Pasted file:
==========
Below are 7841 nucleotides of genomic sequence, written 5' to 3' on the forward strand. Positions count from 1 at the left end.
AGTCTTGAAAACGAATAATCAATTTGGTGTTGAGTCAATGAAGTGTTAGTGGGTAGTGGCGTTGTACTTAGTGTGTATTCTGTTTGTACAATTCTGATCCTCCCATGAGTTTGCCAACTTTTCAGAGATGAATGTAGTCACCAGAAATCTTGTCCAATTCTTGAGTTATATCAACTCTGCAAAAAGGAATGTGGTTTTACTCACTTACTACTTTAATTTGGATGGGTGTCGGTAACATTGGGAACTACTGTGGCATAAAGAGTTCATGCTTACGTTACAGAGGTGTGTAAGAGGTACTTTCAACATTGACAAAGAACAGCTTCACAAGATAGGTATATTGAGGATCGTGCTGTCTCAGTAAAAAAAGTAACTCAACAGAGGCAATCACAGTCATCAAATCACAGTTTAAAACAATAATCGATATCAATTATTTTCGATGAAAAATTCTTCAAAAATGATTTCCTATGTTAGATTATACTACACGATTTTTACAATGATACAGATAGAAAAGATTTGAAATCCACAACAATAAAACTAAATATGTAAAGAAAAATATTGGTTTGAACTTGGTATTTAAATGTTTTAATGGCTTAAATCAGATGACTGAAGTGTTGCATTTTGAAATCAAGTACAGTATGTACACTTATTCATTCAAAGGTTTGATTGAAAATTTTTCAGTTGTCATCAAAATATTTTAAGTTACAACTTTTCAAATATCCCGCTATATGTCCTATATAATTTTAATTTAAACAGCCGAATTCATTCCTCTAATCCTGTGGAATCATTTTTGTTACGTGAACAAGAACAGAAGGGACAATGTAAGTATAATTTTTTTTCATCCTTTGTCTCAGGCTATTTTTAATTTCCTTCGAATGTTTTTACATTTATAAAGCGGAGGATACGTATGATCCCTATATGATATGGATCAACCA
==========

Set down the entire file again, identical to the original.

Below are 7841 nucleotides of genomic sequence, written 5' to 3' on the forward strand. Positions count from 1 at the left end.
AGTCTTGAAAACGAATAATCAATTTGGTGTTGAGTCAATGAAGTGTTAGTGGGTAGTGGCGTTGTACTTAGTGTGTATTCTGTTTGTACAATTCTGATCCTCCCATGAGTTTGCCAACTTTTCAGAGATGAATGTAGTCACCAGAAATCTTGTCCAATTCTTGAGTTATATCAACTCTGCAAAAAGGAATGTGGTTTTACTCACTTACTACTTTAATTTGGATGGGTGTCGGTAACATTGGGAACTACTGTGGCATAAAGAGTTCATGCTTACGTTACAGAGGTGTGTAAGAGGTACTTTCAACATTGACAAAGAACAGCTTCACAAGATAGGTATATTGAGGATCGTGCTGTCTCAGTAAAAAAAGTAACTCAACAGAGGCAATCACAGTCATCAAATCACAGTTTAAAACAATAATCGATATCAATTATTTTCGATGAAAAATTCTTCAAAAATGATTTCCTATGTTAGATTATACTACACGATTTTTACAATGATACAGATAGAAAAGATTTGAAATCCACAACAATAAAACTAAATATGTAAAGAAAAATATTGGTTTGAACTTGGTATTTAAATGTTTTAATGGCTTAAATCAGATGACTGAAGTGTTGCATTTTGAAATCAAGTACAGTATGTACACTTATTCATTCAAAGGTTTGATTGAAAATTTTTCAGTTGTCATCAAAATATTTTAAGTTACAACTTTTCAAATATCCCGCTATATGTCCTATATAATTTTAATTTAAACAGCCGAATTCATTCCTCTAATCCTGTGGAATCATTTTTGTTACGTGAACAAGAACAGAAGGGACAATGTAAGTATAATTTTTTTTCATCCTTTGTCTCAGGCTATTTTTAATTTCCTTCGAATGTTTTTACATTTATAAAGCGGAGGATACGTATGATCCCTATATGATATGGATCAACCA